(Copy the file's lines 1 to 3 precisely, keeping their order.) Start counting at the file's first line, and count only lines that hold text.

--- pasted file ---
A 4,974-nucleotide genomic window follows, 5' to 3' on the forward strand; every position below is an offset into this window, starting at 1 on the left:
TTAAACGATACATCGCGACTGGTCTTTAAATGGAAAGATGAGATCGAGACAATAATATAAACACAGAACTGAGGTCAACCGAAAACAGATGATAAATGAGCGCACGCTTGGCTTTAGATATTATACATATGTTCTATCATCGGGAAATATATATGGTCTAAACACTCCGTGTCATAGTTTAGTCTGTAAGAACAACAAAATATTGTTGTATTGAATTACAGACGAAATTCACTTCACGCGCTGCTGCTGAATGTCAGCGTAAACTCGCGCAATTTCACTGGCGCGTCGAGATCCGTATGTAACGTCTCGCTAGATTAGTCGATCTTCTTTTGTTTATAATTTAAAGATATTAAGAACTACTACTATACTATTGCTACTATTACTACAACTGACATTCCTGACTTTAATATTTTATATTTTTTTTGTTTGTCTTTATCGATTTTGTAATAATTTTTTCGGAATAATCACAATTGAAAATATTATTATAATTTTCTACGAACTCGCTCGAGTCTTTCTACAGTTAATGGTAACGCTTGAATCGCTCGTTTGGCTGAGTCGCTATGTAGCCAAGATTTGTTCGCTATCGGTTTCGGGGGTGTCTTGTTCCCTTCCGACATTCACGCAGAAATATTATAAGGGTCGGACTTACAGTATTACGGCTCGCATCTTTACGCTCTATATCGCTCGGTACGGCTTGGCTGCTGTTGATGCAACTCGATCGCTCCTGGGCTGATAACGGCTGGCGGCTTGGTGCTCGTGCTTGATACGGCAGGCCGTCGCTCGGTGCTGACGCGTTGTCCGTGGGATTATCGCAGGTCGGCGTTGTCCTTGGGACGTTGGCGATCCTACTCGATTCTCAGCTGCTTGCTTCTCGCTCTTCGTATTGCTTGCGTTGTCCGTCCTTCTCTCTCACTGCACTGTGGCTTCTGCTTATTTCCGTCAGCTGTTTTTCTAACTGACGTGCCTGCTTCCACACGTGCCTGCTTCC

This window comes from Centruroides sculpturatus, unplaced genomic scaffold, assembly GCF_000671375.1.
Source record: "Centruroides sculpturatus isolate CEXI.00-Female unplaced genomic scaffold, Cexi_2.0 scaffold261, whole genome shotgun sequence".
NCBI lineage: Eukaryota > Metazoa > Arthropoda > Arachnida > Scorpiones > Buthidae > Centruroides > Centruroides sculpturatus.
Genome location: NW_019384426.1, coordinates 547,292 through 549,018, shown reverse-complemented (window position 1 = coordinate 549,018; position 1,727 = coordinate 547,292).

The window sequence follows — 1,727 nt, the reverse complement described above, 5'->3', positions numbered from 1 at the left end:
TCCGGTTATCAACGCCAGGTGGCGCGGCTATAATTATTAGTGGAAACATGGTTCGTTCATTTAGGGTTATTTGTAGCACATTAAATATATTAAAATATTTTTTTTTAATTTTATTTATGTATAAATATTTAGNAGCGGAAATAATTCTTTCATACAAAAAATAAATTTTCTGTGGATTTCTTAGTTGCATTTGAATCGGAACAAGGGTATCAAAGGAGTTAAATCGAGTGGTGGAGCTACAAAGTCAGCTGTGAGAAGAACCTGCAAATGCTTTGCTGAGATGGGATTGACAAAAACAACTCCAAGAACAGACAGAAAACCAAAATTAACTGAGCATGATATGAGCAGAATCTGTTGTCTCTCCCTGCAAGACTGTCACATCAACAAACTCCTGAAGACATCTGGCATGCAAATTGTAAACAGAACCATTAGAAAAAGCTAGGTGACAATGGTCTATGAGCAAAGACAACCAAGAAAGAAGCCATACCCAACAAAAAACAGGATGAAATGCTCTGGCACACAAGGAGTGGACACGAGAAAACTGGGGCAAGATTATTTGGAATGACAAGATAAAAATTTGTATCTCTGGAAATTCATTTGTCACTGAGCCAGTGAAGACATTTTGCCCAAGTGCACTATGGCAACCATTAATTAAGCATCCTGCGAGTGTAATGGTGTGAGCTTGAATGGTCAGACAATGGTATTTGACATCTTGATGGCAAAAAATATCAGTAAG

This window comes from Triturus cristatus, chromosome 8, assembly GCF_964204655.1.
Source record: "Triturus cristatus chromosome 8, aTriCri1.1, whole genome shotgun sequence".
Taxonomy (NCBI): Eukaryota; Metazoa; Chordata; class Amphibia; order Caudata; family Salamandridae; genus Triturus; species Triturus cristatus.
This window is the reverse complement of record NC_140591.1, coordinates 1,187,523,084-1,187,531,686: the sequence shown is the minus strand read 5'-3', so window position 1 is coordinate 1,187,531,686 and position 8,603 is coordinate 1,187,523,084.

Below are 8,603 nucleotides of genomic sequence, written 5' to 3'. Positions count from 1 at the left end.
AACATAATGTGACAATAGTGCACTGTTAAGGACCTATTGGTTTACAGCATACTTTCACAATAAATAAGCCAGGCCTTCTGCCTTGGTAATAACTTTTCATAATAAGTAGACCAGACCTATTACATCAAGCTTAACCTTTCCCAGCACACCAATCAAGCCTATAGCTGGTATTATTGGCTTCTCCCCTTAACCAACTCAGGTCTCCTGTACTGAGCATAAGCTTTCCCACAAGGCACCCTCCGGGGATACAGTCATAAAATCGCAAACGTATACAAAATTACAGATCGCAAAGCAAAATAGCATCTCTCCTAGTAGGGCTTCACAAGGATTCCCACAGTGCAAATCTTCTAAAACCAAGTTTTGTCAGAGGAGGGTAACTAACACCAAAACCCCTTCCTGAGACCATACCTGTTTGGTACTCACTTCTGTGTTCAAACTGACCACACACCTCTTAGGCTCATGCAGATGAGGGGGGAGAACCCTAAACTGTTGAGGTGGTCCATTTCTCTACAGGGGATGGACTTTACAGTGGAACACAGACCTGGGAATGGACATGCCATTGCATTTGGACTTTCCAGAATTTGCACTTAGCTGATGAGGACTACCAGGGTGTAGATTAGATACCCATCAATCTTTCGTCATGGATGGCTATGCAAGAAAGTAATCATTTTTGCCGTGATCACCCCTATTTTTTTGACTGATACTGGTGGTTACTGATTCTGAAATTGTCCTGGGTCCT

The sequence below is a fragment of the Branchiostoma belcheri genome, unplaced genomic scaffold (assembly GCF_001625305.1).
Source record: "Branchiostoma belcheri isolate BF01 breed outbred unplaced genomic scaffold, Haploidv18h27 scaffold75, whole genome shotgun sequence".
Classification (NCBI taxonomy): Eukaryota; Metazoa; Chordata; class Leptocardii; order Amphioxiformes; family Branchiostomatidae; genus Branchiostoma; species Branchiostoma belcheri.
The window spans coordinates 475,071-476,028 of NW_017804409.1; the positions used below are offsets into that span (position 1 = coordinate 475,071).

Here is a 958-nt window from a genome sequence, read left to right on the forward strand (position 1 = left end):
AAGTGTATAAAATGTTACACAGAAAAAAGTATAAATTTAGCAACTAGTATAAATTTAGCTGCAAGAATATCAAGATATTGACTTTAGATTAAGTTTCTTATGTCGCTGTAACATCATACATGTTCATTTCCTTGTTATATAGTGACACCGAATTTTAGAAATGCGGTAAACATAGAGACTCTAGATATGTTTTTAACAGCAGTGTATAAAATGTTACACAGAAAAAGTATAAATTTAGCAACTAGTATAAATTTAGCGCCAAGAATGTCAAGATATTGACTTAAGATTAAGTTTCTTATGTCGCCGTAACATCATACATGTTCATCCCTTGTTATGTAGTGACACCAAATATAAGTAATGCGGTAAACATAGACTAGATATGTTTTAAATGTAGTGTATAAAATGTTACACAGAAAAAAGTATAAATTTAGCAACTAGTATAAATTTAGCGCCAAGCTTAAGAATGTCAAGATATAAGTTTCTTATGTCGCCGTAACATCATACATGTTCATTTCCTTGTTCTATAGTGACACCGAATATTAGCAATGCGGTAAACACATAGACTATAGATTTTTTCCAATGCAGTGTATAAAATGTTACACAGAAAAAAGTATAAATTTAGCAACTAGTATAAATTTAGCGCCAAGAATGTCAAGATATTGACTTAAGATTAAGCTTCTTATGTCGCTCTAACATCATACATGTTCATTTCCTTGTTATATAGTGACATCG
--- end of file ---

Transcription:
A 4,974-nucleotide genomic window follows, 5' to 3' on the forward strand; every position below is an offset into this window, starting at 1 on the left:
TTAAACGATACATCGCGACTGGTCTTTAAATGGAAAGATGAGATCGAGACAATAATATAAACACAGAACTGAGGTCAACCGAAAACAGATGATAAATGAGCGCACGCTTGGCTTTAGATATTATACATATGTTCTATCATCGGGAAATATATATGGTCTAAACACTCCGTGTCATAGTTTAGTCTGTAAGAACAACAAAATATTGTTGTATTGAATTACAGACGAAATTCACTTCACGCGCTGCTGCTGAATGTCAGCGTAAACTCGCGCAATTTCACTGGCGCGTCGAGATCCGTATGTAACGTCTCGCTAGATTAGTCGATCTTCTTTTGTTTATAATTTAAAGATATTAAGAACTACTACTATACTATTGCTACTATTACTACAACTGACATTCCTGACTTTAATATTTTATATTTTTTTTGTTTGTCTTTATCGATTTTGTAATAATTTTTTCGGAATAATCACAATTGAAAATATTATTATAATTTTCTACGAACTCGCTCGAGTCTTTCTACAGTTAATGGTAACGCTTGAATCGCTCGTTTGGCTGAGTCGCTATGTAGCCAAGATTTGTTCGCTATCGGTTTCGGGGGTGTCTTGTTCCCTTCCGACATTCACGCAGAAATATTATAAGGGTCGGACTTACAGTATTACGGCTCGCATCTTTACGCTCTATATCGCTCGGTACGGCTTGGCTGCTGTTGATGCAACTCGATCGCTCCTGGGCTGATAACGGCTGGCGGCTTGGTGCTCGTGCTTGATACGGCAGGCCGTCGCTCGGTGCTGACGCGTTGTCCGTGGGATTATCGCAGGTCGGCGTTGTCCTTGGGACGTTGGCGATCCTACTCGATTCTCAGCTGCTTGCTTCTCGCTCTTCGTATTGCTTGCGTTGTCCGTCCTTCTCTCTCACTGCACTGTGGCTTCTGCTTATTTCCGTCAGCTGTTTTTCTAACTGACGTGCCTGCTTCCACACGTGCCTGCTTCC

This window comes from Centruroides sculpturatus, unplaced genomic scaffold, assembly GCF_000671375.1.